It’s a perilous reawakening.
For billions of people across the globe, the onset of the coronavirus pandemic brought weeks of stringent lockdowns and stay-at-home orders. Now that those measures are easing, many find themselves in a strange netherworld — life as it was has been transformed and transmuted, but the parameters of daily existence going forward are not yet clear.
And with disorienting speed, it could all change yet again.
With nearly a quarter-million dead worldwide, and known infections surpassing 3 million, the burials go on; there is no vaccine.
But in country after country, the slow reclamation of public spaces is a kind of alchemy, laced with questions about personal liberty and societal responsibility, the nature of casual encounters and deeper entwinement with loved ones and strangers alike. Wherever breath mingles, collective breath is held.
In all probability, there will be many, many more days of fine-tuning the most mundane actions, wondering what is safe and what is not, considering whether some offhand gesture could upend a life, or lives. France’s President Emmanuel Macron, preparing to ease a nationwide lockdown, warned compatriots in a May Day address that a partial reopening in 10 days’ time would “not be the passage to normal life.”
Here’s a look around the world at signs of — and hopes for — a return to familiar ways.
Music and memory
Plaza Garibaldi in downtown Mexico City is not supposed to be silent. For more than a century, the large public square has been the home of Mexican mariachi music.
On a typical night, it would be filled with dozens of bands playing bouncing tunes about love, lust and heartbreak. Spectators would be singing along as they downed beers at crowded sidewalk cafes. The cacophony of violins, trumpets and laughter might continue until dawn.
In these days of the coronavirus, the fiesta has halted.
Now only a few mariachis show up each day at the empty plaza. They are ready to perform, dressed in their handsome charro suits, but they have nobody to play for. The plaza’s bars and restaurants are closed; almost no one passes by.
For years, the musicians have made a living marking momentous occasions — birthdays, weddings, quinceañeras — but these days, such big gatherings are anathema.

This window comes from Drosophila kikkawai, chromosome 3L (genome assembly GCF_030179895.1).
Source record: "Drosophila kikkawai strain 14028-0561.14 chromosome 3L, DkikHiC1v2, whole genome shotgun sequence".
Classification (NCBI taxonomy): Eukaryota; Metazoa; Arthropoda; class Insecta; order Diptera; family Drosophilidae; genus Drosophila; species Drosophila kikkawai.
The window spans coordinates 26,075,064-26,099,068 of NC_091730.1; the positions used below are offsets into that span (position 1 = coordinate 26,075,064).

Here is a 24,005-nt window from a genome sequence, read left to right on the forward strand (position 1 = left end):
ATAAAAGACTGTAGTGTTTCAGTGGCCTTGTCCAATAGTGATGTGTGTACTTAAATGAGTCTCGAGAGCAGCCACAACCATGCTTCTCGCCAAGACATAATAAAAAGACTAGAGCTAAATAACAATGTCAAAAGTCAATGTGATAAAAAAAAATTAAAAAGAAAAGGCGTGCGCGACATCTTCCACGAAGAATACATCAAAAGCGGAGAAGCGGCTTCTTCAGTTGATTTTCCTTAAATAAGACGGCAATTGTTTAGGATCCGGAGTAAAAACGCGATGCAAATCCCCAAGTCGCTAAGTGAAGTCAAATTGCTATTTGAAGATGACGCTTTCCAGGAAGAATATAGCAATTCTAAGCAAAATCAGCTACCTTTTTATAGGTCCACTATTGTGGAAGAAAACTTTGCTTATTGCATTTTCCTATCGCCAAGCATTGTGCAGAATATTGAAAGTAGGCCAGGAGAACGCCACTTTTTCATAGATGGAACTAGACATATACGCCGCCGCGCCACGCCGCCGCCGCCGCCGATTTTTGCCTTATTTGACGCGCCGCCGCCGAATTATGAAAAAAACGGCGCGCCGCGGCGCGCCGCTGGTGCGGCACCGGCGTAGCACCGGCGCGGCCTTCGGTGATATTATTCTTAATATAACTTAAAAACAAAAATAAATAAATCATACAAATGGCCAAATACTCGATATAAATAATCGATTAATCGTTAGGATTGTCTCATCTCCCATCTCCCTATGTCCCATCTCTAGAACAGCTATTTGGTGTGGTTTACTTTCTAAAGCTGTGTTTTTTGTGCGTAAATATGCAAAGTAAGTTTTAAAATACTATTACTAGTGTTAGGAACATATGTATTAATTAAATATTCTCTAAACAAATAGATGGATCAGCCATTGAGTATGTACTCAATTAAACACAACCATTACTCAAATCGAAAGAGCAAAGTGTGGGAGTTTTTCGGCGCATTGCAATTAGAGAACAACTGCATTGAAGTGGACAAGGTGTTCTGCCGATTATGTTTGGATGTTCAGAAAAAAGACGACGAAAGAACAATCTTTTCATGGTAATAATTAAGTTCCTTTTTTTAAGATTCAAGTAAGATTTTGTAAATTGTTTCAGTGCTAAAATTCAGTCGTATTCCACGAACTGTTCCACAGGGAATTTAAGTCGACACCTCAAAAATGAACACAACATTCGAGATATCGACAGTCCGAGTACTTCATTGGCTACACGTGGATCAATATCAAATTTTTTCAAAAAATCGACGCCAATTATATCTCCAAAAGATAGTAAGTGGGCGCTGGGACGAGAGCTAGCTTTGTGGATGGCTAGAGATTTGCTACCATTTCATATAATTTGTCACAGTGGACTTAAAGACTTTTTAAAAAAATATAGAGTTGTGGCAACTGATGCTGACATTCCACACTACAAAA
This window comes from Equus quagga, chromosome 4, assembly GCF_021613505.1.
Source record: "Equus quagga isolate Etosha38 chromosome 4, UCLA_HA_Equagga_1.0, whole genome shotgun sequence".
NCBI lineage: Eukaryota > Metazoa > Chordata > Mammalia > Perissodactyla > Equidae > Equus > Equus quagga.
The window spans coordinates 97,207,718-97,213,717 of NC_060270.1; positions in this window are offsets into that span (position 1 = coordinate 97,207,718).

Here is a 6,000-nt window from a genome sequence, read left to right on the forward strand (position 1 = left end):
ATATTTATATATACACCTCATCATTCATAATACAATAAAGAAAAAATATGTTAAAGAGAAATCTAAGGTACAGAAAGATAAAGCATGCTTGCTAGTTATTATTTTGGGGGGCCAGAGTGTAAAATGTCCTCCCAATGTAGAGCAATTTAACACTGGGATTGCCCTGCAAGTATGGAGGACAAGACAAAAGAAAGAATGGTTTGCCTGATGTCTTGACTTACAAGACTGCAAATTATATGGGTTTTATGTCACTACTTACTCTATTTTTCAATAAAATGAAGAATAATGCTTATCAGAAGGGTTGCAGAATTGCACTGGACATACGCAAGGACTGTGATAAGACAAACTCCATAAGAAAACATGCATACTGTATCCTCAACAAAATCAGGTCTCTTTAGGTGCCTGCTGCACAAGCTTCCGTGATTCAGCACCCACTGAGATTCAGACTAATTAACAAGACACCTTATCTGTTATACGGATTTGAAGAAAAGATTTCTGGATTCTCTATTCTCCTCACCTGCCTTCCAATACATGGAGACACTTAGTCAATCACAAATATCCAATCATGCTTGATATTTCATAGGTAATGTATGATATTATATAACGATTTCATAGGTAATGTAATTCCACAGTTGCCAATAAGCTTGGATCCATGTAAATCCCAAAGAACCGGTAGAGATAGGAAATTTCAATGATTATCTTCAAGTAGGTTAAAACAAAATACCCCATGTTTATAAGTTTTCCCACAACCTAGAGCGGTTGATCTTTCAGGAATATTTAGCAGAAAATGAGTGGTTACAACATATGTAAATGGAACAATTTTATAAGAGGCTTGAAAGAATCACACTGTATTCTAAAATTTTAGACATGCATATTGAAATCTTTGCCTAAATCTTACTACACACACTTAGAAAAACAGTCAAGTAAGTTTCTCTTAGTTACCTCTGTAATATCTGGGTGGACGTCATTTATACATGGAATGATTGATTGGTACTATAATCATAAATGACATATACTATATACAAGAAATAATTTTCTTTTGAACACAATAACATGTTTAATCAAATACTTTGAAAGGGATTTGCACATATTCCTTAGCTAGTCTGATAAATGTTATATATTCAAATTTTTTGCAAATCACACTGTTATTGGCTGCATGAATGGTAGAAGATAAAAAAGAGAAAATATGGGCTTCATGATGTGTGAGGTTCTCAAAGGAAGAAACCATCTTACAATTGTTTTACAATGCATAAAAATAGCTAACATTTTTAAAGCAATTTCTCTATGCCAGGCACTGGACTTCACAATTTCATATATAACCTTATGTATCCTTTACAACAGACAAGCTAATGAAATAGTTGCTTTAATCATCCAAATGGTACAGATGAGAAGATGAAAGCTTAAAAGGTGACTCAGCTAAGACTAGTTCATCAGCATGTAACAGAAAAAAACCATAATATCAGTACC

Even the statues commemorating famous mariachis look lonely. A sculpture of Juan Gabriel, one of the nation’s most beloved crooners of romantic ballads, has been adorned with a surgical mask.
Daniel Muñoz, 60, has lived his entire life in an apartment on the plaza, where he owns a now-shuttered restaurant called La Símpatía. On a recent afternoon, he stood looking out at the plaza as a hungry tomcat, deprived of the usual bounty from eating establishments, sniffed at his feet.
Muñoz can’t wait until the plaza comes alive again, until he hears “Mexico Lindo y Querido” and “Las Mañanitas” echoing along with voices in the night air.
“It’s odd, I know,” he said. “But I really miss the noise.”
— Kate Linthicum
In a holy season, spice of life
Souq al-Attareen, the old spice market in the Lebanese coastal city of Tripoli, is a carnival of commerce — even in these coronavirus-shadowed days.
On a recent day, merchants flung their store shutters open, ready to greet customers. Shoppers eager to stock up before iftar — the daily sunset breaking of the fast in the holy month of Ramadan — navigated a beehive of porters, scooters and the occasional pull-cart.
No one seemed concerned with the strictures of social distancing despite the clusters of uniformed security personnel keeping watch nearby.
“We’re ignoring all that at the moment. People need to work,” said Adel, a police officer lingering in the archway of a dairy shop selling braids of salty Majdouleh cheese and chunks of halloumi adorned with black sesame seeds.
In Tripoli, and across the Muslim world, food merchants typically do booming business during Ramadan as people prepare lavish end-of-day feasts for friends and family. The days leading up to Eid al-Fitr, the festival that celebrates the end of the holy month, normally spurs a shopping frenzy.
This year, though, many Lebanese customers are struggling to come up with the cash. Even before the coronavirus crisis hit, the country was weathering economic convulsions that sent the national currency, the pound, tumbling to a third of its value against the dollar.
That has pushed the ever-growing ranks of the poor to choose between observing self-isolation and a scramble for whatever work they can find.